The gastrointestinal tract includes the the mouth, esophagus, stomach, small intestines, and colon all the way to the anus. It is responsible for absorbing nutrients and fluids from the things we eat and drink and then expelling the waste. Because of the multiple organs involved, common stomach and small intestinal surgeries are referenced below. Colon and rectum surgeries have their own categories. The information below is general and every patient is different. We would be happy to talk about your specific case and discuss the appropriate work-up and treatment of your issue.
There are many reasons to need an operation on the stomach. Tumors, feeding tube placement, ulcers, and even revision of operations that have been done in the past. Feeding tubes and ulcers are discussed below.
The types of tumors that can arise in the stomach are multiple, but the most common are adenocarcinomas (gastric cancers) and gastrointestinal stromal tumors. Surgical resection is the mainstay of treatment and the amount of stomach that has to be removed is dictated by the size of the tumor, location of the tumor, and type of tumor.
We have extensive experience operating on the stomach and are comfortable doing most of the operations required. We can even discuss a laparoscopic approach depending on the situation.
Most feeding tubes are needed for folks that are not able to swallow on their own. For these folks placement of a feeding tube through the skin into the stomach or the small intestine can be life saving. A lot of these feeding tubes are able to be placed endoscopically with the assistance of a lighted scope placed into the stomach through the mouth. Sometimes, however, this is not possible due to scar tissue from previous operations or the patient needs the feeding tube placed into the small intestine instead of the stomach. Consultation with a surgeon is generally required in these situations.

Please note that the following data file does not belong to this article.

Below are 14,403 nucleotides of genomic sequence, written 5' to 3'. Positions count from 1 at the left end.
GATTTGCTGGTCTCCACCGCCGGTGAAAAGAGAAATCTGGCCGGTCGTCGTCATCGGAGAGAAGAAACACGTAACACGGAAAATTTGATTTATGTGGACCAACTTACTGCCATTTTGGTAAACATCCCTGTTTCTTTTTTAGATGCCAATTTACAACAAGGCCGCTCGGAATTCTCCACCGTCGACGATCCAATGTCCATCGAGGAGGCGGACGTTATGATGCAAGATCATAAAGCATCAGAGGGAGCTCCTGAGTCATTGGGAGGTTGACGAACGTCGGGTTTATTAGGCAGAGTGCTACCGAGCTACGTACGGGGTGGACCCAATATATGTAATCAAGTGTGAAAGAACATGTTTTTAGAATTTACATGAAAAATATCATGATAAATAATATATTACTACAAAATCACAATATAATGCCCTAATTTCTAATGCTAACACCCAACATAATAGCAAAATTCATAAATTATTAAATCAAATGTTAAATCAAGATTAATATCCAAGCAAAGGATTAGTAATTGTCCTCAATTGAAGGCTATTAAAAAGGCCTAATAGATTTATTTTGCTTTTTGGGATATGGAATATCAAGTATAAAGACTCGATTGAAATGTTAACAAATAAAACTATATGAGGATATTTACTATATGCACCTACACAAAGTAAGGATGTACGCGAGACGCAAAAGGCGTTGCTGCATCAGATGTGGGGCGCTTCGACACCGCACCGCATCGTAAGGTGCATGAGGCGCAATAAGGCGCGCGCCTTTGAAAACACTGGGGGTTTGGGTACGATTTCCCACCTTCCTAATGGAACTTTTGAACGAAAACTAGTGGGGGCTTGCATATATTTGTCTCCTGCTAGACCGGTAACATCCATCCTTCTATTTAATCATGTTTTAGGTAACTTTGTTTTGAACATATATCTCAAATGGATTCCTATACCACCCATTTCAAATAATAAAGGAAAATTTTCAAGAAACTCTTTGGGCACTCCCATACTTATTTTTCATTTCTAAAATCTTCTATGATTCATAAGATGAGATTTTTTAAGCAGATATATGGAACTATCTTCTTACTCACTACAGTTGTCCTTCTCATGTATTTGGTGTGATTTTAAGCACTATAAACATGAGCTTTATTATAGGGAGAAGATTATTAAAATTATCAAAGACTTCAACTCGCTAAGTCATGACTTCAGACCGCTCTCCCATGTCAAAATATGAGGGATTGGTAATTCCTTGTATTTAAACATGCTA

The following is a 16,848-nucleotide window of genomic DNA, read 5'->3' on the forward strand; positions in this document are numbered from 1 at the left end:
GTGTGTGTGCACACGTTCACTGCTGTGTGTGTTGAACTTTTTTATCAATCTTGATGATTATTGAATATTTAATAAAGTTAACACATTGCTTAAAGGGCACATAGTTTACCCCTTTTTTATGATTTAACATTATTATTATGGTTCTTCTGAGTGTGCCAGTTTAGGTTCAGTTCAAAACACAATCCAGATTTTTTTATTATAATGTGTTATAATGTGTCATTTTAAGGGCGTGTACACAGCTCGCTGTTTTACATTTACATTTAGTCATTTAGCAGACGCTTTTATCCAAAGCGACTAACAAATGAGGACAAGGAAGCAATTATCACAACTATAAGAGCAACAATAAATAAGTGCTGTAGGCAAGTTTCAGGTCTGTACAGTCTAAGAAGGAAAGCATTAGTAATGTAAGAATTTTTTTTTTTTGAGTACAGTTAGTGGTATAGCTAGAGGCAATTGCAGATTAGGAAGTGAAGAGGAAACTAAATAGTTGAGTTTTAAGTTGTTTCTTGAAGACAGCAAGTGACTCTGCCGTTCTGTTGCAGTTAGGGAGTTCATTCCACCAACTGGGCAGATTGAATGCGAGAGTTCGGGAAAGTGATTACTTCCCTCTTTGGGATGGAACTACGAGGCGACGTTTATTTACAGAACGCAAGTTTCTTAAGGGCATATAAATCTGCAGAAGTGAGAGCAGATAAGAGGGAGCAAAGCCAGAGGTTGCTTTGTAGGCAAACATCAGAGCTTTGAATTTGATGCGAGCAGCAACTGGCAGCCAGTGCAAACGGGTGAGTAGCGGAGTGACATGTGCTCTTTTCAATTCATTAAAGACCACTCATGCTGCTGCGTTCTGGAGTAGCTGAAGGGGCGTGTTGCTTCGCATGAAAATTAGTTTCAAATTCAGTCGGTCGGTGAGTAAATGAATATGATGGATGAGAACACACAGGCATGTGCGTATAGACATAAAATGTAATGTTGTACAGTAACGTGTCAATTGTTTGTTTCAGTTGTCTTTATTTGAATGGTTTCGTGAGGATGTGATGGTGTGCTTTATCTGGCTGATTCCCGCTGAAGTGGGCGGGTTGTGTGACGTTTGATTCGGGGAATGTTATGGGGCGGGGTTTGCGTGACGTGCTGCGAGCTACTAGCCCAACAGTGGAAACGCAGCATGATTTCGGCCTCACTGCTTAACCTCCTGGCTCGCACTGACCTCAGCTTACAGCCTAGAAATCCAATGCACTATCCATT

We try to place as many of these feeding tube laparoscopically as possible, however, because scar tissue from previous operations is sometimes an issues small open incisions are also used. Recovery times are typically very short and the feeding tube can start to be used the next the day.
Ulcers are a common problem and can arise in both the stomach and first part of the small intestine, which is call the duodenum. Most ulcers can be treated with acid suppressing medicines and sometimes antibiotics to kill a specific bacteria called H. pylori, which can cause ulcers. Surgery for the treatment of ulcers is rare. However, consultation with a surgeon may be needed for ulcers that don't heal with the above treatment or other complications of ulcer disease like blockage of the stomach outlet.
When evaluating a non-healing ulcer the main concern is to rule out cancer. A surgical biopsy may be needed to fully evaluate. This is generally done laparoscopically so that if additional operations are needed, they can be performed with minimal scar tissue. If multiple non-healing ulcers are present a tumor called a gastrinoma must be ruled out.
Though the need for surgery for ulcer disease is rare, we are more than comfortable with the operations required and would be to discuss the possibilities with you.
The small intestine is approximately 6 meters long and its main function is to absorb nutrients from the things we eat. The most common surgical problem encountered with the small intestine is obstruction that is caused by scar tissue from previous operations. This is not really an elective problem and will not be discussed here in depth.
Tumors of the small intestine are fairly uncommon and fortunately are often benign. However, even when benign they are usually discovered when they are causing issues by blocking the passage of GI contents, creating pain, or something called intussusception, which is when one part of the intestine telescopes into another. These tumors include lipomas, hamartomas, hemangiomas, and adenomas. These tumors can generally be treated with resection and no further treatment is needed. Tumors such as gastrointestinal stromal tumors (GIST), carcinoids, adenocarcinomas, and lymphomas are also treated with resection and possibly additional medical treatmtent.
Strictures are tight spots that when they occur in the intestinal tract make it hard for contents to pass. These can be caused by inflammation or as a result of low blood flow at some point. Treatment is generally surgical.
Many of these issues of the small intestine can be addressed laparoscopically with small incisions and short recovery. We would be happy to discuss your specific issue and the options available for treatment.